The compelling mathematical challenge of the three-body problem
By Tim Stephen
UC Santa Cruz
August 8, 2019 — Santa Cruz, CA
(Photo above: In the figure-eight solution to the three-body problem, three bodies of equal mass chase each around a figure-eight loop. Source: UCSC website)
For mathematician Richard Montgomery, falling cats and orbiting planets have led to fruitful lines of research
From its origins more than 300 years ago in Newton’s work on planetary orbits, the three-body problem has blossomed into a rich subject that continues to yield new insights for mathematicians.
Richard Montgomery, a distinguished professor of mathematics at UC Santa Cruz, calls it one of the classic quandaries in mathematical history. In an article in the August issue of Scientific American, he recounts the history of the three-body problem and the progress that he and other mathematicians have made in the past two decades.
“It has challenged people for centuries, and that’s partly what makes it interesting. You’re adding to the work of people like Newton and Poincaré and Lagrange,” Montgomery said.
The fundamental problem is to predict the motions of three bodies (such as stars or planets) mutually attracted by gravity, given their initial positions and velocities. It turns out that a general solution to the problem is essentially impossible due to chaotic dynamics, which Henri Poincaré discovered in 1890.
“There are solutions for special cases, but there’s not a simple formula to give you a general solution,” Montgomery explained.
From the practical standpoint of predicting planetary orbits and planning space missions, approximations can be calculated with a high degree of accuracy using computers and a process called numerical integration. That may be good enough for NASA, but not for mathematicians, whose continued explorations of the problem have led to important advances in mathematics.
The three-body problem ties together three different branches of mathematics: topology, geometry, and dynamics. Montgomery said that was what got him interested in it more than 20 years ago. He had been working on questions related to the mathematics and physics of how a cat lands on its feet, which has applications in control theory and satellite orientation.
“I kept simplifying the problem until the cat consisted of just three point masses,” Montgomery said. Then a colleague referred him to another mathematician who had been working on similar ideas, and before long he had switched from falling cats to celestial mechanics. Hearing that the best people working on celestial mechanics were in Paris, Montgomery spent a sabbatical there working with Alain Chenciner at Paris Diderot University on the three-body problem.
One of their first major results, published in 2000, was a rediscovery and proof of a figure-eight-shaped solution, in which three bodies of equal mass chase one another endlessly around a figure-eight loop. Although Chris Moore of the Santa Fe Institute had first found this solution in 1993, using a numerical approximation method, its rediscovery by Montgomery and Chenciner had a much bigger impact on the field.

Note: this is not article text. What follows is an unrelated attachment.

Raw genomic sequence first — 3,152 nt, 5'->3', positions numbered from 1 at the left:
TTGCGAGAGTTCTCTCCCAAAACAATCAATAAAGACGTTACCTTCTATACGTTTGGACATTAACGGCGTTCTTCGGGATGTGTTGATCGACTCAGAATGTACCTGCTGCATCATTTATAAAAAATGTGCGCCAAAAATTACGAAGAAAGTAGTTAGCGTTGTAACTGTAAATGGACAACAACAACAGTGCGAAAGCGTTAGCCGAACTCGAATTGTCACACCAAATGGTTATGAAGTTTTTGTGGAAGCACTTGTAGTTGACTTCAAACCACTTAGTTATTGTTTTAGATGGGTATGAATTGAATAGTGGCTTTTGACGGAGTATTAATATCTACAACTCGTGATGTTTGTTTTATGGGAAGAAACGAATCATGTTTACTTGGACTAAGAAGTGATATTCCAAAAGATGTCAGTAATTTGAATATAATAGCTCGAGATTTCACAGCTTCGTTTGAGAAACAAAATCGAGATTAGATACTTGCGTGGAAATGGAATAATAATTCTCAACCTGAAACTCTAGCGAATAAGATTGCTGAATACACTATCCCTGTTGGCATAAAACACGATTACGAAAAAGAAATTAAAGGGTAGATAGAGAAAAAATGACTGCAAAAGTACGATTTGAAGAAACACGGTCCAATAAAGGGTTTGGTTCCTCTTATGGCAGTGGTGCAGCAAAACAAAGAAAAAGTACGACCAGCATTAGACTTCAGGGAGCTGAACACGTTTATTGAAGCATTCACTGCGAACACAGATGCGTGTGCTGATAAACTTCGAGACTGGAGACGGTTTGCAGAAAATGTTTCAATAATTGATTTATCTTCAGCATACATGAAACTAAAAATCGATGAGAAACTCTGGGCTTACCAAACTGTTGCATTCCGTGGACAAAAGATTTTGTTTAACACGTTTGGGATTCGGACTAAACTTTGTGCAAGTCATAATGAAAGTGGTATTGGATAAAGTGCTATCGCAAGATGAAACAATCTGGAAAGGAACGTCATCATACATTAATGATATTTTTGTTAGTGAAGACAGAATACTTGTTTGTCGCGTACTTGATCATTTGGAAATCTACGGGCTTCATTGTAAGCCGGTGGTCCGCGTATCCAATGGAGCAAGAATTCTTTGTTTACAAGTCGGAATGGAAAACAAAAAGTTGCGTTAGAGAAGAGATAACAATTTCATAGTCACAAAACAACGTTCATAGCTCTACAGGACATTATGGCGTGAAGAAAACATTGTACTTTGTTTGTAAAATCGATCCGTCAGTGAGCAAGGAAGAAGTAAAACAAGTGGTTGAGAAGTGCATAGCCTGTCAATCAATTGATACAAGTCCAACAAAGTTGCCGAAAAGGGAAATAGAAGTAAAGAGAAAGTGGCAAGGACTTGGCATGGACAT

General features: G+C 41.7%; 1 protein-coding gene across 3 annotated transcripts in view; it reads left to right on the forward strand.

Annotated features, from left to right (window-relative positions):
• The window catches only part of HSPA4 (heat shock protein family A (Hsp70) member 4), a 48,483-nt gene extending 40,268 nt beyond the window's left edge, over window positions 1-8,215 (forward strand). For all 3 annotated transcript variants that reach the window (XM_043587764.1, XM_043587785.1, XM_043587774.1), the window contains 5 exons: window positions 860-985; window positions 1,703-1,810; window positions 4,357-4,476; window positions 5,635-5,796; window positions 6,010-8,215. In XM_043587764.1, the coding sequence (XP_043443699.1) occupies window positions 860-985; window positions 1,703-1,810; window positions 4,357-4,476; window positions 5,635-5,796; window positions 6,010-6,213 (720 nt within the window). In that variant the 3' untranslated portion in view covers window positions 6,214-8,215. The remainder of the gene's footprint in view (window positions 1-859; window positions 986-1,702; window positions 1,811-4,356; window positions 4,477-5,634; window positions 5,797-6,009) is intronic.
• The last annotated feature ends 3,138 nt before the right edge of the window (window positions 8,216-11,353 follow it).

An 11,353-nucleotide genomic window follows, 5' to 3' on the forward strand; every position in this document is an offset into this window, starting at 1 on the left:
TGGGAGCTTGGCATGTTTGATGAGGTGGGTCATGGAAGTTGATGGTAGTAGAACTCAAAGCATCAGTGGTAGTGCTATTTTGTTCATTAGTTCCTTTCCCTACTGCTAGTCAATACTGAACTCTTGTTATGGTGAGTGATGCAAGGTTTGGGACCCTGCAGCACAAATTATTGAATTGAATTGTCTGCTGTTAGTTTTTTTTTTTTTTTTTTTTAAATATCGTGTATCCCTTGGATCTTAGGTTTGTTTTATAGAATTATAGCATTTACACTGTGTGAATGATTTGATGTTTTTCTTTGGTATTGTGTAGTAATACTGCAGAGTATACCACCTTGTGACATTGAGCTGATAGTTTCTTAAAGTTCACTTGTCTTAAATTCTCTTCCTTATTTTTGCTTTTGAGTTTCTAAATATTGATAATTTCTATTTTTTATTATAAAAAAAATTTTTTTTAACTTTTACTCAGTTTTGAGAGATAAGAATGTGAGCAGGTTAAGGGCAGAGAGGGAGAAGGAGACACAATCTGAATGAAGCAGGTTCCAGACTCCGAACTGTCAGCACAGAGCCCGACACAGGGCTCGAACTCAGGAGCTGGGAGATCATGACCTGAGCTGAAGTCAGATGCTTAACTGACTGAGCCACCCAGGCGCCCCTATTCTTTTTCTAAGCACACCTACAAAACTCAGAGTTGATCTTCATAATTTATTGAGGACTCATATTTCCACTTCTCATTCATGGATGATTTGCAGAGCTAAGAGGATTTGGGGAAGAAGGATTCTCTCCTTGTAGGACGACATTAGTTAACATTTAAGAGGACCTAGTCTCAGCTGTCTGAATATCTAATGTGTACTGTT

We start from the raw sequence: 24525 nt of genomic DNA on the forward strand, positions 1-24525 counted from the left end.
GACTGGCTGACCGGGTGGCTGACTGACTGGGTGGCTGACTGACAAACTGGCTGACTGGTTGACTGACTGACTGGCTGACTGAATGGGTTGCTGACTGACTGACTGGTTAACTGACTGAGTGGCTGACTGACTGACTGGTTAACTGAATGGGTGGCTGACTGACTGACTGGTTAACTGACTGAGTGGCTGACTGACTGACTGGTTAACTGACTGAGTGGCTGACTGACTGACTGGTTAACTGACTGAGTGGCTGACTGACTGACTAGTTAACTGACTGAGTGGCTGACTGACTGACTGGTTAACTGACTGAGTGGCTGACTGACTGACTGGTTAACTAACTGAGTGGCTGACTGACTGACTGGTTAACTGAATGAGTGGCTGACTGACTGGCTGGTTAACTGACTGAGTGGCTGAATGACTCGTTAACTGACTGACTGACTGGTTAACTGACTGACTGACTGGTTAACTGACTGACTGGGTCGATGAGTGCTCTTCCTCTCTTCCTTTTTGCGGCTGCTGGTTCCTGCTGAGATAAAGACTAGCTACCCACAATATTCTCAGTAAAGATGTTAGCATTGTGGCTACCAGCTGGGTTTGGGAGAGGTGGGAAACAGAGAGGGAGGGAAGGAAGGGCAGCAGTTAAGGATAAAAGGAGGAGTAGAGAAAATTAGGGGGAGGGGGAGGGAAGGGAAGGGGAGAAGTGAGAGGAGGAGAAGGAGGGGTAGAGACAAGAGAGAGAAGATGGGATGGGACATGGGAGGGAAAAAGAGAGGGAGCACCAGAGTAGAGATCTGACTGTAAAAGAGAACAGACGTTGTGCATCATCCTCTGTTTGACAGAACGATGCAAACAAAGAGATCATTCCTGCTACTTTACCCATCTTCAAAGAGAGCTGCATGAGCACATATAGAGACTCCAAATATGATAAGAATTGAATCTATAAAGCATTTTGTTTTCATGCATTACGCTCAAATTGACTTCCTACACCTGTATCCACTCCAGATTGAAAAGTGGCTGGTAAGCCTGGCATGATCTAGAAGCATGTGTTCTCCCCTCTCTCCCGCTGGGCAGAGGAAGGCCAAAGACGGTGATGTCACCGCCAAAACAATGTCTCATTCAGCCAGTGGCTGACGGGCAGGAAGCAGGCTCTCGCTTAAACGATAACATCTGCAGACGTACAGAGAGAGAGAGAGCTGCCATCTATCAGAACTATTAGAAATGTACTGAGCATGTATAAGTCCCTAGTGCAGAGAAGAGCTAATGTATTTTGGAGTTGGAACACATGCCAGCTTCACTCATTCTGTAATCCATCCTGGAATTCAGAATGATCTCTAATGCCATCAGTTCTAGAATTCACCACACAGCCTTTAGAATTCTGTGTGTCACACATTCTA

“We were able to give a rigorous existence proof of the figure-eight solution, and the way we did it allowed others to generalize the solution and find a lot of other interesting things,” Montgomery explained.
A more general statement of the three-body problem for any number of bodies greater than two is called the N-body problem. Montgomery said when he first presented the three-body figure-eight solution at a conference, a member of the audience quickly pointed out how it should work for four bodies. Soon, mathematicians were discovering a diverse array of new orbits for the equal-mass N-body problem. These periodic solutions in which all of the masses chase each other around a fixed, closed curve without collisions were named “choreographies” by Spanish mathematician Carles Simó, who has discovered hundreds of them.
“It created a mini-industry, so that we now know vast numbers of these choreographies,” Montgomery said.
Years later, Simó helped send Montgomery’s research on the three-body problem in a new direction by suggesting he look for dynamical mechanisms underlying the periodic solutions. This led to a productive collaboration in recent years with Rick Moeckel of the University of Minnesota.
The new mathematical ideas that have emerged from Montgomery’s work on the three-body problem do not have practical applications, at least not yet. It is often the case that abstract mathematical concepts are developed long before anyone finds a practical use for them.
Many people have been captivated by the aesthetic appeal of the figure-eight solution and other choreographies. The concept has even made its way into science fiction through Chinese author Liu Cixin, whose novel The Three-Body Problem won the Hugo Award in 2015.
But Montgomery says he would never have tackled the problem if he had not had tenure.
“It’s such a hard problem, and you don’t know if you’re going to make any progress,” he said. “But persistence pays off sometimes. So I appreciate the tenure system, and also being able to take sabbaticals to work with collaborators. There’s something about physically meeting people that is so important for working together.”
In his Scientific American article, Montgomery provides not only a detailed description of the three-body problem, but also a fascinating story of the international collaborations and personal relationships that enabled him to make progress on this compelling mathematical conundrum.
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